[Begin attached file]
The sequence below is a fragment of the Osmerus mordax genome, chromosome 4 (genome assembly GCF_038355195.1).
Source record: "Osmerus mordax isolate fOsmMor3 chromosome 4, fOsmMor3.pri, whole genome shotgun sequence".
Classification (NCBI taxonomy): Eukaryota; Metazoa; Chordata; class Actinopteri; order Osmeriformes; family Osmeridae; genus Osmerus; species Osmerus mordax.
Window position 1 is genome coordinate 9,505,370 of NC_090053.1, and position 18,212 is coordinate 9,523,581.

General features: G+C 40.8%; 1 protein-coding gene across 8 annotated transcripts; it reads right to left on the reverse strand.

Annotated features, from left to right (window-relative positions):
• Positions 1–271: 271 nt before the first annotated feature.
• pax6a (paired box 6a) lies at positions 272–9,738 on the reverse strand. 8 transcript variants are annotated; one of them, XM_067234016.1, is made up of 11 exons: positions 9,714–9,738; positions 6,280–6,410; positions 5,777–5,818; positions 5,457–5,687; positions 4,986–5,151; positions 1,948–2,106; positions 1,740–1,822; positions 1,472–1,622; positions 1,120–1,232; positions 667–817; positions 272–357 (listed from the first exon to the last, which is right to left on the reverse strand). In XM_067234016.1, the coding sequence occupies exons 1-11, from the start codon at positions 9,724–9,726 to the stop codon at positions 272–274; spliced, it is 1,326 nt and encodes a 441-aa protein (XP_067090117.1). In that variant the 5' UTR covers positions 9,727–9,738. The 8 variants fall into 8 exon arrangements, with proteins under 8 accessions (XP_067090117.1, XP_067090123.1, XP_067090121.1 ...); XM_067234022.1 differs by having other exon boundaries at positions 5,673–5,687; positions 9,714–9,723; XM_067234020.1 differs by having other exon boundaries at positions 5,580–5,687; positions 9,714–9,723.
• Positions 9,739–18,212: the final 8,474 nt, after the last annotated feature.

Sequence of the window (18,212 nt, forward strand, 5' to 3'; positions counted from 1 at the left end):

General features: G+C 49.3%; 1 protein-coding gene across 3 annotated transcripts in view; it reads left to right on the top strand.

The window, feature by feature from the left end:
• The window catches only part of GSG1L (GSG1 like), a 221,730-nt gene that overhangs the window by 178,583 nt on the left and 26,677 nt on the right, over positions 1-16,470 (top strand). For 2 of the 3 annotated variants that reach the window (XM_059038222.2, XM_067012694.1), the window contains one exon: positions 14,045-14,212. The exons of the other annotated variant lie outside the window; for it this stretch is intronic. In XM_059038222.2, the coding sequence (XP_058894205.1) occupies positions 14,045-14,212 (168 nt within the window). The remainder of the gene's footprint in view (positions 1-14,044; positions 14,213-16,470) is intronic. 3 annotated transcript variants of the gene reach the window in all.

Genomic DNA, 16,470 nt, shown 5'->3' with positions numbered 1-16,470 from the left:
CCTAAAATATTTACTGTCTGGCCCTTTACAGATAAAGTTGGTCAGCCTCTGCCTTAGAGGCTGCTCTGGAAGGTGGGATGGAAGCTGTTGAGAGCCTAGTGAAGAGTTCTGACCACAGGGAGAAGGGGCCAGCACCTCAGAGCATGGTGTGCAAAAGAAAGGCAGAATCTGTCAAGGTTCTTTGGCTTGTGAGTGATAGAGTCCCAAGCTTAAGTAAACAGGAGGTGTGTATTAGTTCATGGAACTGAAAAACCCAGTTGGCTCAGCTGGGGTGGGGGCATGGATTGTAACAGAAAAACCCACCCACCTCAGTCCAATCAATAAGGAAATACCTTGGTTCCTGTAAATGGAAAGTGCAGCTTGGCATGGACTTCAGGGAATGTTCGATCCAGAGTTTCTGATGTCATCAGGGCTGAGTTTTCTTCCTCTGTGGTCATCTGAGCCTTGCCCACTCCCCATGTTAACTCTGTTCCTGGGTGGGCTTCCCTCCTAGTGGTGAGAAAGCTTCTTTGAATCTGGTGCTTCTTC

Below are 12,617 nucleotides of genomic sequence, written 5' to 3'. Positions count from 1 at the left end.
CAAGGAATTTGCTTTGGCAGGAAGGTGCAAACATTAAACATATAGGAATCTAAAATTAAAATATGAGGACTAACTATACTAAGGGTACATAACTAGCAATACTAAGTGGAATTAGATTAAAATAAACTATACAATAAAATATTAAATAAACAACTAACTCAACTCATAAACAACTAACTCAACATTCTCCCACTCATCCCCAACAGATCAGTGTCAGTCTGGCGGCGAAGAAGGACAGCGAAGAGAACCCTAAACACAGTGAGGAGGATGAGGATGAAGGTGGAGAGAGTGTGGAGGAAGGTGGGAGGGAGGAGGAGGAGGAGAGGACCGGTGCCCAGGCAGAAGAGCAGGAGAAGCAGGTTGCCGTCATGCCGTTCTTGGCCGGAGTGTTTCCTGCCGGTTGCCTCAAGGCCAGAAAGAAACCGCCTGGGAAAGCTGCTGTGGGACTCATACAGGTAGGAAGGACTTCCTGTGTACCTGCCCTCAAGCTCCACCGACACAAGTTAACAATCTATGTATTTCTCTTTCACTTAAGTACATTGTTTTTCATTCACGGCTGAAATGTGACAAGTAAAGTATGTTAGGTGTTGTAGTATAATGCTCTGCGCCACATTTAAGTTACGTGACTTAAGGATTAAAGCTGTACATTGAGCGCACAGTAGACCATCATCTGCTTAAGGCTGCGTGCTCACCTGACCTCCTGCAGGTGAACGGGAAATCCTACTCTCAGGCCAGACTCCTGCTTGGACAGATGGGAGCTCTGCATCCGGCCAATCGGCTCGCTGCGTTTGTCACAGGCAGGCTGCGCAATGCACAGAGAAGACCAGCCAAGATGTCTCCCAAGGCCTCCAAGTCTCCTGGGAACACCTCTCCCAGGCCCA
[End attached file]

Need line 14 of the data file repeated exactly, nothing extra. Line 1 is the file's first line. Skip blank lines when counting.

Genomic DNA, 16,470 nt, shown 5'->3' with positions numbered 1-16,470 from the left: